If at step 204 it is determined that the lock has not been granted, control proceeds to step 210 where a lock grant expiration time is determined as the current time plus the requested time. The requested time used in step 210 is that time period specified within the lock request message that has been received at step 202 indicating the duration of time for which the requesting director is requesting to hold the lock. During this time period, no other requesting director will be granted the lock by the director executing the steps of flowchart 200. Control proceeds to step 212 where a grant request is sent by the director executing the flowchart steps 200 by sending a lock response message indicating that the lock request has been granted for the requested time period.

If at step 204 it has been determined that the lock has previously been granted, control proceeds to step 206 where a determination is made as to whether the lock grant time period has currently expired. In other words, if the lock has been granted, a further determination is made at step 206 as to whether the previously specified lock grant expiration time has expired. A determination may be made at step 206, for example, in an embodiment by comparing the current time against the lock grant expiration time previously calculated by executing step 210 in connection with processing a previous lock request message. If the current time is greater than or equal to the lock grant expiration time, control proceeds to step 210 and step 212 for processing in connection with granting the request for the lock. Otherwise, at step 206 if it is determined that the lock grant time period has not expired, control proceeds to step 208 where the request is denied by sending a lock response message indicating that the lock request has been denied.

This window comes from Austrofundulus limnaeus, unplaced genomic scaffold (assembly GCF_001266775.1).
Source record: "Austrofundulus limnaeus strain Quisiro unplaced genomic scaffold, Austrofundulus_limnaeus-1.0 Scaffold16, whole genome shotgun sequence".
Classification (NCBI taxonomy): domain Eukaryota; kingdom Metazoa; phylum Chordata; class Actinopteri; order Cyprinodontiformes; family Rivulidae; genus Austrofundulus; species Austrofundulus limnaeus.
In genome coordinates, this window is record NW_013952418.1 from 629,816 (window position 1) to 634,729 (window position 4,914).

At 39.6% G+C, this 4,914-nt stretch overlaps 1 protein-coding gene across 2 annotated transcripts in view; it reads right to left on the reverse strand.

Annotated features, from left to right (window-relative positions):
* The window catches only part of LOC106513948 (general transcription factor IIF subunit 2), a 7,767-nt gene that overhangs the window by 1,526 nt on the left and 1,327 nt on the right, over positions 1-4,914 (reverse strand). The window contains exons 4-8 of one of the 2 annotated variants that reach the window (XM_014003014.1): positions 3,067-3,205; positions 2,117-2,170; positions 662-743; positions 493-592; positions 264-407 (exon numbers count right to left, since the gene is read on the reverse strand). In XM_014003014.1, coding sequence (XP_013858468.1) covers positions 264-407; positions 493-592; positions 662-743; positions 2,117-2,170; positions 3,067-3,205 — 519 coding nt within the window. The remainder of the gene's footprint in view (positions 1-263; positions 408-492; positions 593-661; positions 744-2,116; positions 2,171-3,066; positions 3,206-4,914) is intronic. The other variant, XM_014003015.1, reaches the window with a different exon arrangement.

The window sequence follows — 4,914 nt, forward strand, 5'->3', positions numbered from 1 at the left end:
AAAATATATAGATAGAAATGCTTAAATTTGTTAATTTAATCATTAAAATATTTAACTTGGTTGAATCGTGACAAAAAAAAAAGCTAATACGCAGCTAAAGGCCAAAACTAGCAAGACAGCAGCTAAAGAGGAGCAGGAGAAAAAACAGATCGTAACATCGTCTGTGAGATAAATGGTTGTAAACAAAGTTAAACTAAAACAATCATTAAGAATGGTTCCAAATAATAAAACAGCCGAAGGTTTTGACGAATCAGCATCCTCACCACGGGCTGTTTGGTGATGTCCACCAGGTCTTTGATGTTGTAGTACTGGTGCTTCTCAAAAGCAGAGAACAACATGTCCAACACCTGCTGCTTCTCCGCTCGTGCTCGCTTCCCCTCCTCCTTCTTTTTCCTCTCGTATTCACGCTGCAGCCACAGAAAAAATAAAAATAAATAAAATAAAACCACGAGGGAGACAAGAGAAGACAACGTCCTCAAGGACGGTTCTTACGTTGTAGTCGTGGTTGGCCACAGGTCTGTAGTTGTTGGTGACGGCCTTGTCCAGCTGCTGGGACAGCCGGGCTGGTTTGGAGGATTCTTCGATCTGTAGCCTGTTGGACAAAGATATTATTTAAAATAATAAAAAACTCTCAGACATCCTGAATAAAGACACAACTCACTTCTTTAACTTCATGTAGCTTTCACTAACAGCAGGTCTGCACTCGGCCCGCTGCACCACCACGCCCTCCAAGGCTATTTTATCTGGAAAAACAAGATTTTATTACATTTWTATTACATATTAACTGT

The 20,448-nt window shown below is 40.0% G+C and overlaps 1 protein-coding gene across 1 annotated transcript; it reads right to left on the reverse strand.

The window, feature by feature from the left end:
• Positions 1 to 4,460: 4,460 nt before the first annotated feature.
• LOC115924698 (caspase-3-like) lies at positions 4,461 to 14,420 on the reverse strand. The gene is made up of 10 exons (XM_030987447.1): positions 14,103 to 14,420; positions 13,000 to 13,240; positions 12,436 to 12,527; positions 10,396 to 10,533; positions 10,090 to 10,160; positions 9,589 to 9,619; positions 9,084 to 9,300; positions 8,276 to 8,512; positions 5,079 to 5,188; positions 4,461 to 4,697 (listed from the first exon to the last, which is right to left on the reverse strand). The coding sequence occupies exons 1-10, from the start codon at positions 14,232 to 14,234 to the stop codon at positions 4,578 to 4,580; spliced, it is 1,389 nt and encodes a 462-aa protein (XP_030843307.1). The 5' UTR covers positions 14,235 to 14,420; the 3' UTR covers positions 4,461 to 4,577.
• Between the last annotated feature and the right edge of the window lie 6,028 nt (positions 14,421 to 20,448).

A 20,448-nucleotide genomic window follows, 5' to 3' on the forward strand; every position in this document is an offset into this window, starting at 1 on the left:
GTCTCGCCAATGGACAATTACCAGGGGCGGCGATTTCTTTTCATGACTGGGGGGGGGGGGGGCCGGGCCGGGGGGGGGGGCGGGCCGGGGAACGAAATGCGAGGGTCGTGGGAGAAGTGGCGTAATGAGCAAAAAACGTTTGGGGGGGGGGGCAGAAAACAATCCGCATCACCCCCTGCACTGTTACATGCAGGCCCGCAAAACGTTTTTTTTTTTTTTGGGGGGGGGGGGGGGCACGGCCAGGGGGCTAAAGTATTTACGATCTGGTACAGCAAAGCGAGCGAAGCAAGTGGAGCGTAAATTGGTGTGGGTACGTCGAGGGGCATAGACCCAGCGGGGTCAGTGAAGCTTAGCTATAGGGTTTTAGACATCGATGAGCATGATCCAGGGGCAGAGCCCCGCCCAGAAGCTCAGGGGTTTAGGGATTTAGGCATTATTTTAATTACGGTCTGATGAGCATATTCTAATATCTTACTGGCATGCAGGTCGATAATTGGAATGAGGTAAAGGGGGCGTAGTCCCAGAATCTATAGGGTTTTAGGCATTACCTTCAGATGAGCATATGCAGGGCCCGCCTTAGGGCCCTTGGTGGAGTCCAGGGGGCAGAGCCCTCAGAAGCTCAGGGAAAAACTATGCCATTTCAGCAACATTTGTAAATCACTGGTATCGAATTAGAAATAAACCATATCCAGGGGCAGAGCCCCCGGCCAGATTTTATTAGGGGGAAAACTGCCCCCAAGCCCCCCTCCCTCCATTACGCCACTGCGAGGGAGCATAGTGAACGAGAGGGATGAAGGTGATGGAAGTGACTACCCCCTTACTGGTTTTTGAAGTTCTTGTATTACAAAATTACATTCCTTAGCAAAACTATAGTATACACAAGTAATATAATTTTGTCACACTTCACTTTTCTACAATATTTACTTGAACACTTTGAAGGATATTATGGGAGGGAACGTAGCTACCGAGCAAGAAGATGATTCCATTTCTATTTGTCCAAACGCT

It should be noted at step 208 and step 212 that the lock response message is sent to the sender of the lock request message received at step 202. The lock request message received at step 202 may include an indicator as to the sending node of the lock request message.

A determination at step 206 that the lock grant time period has not expired indicates that previous requestor of the lock still is the current lock holder. Accordingly, the director executing the steps of flowchart 200 does not grant the lock to a new requestor while it is indicated by the lock grant expiration time that the lock is currently granted to another director.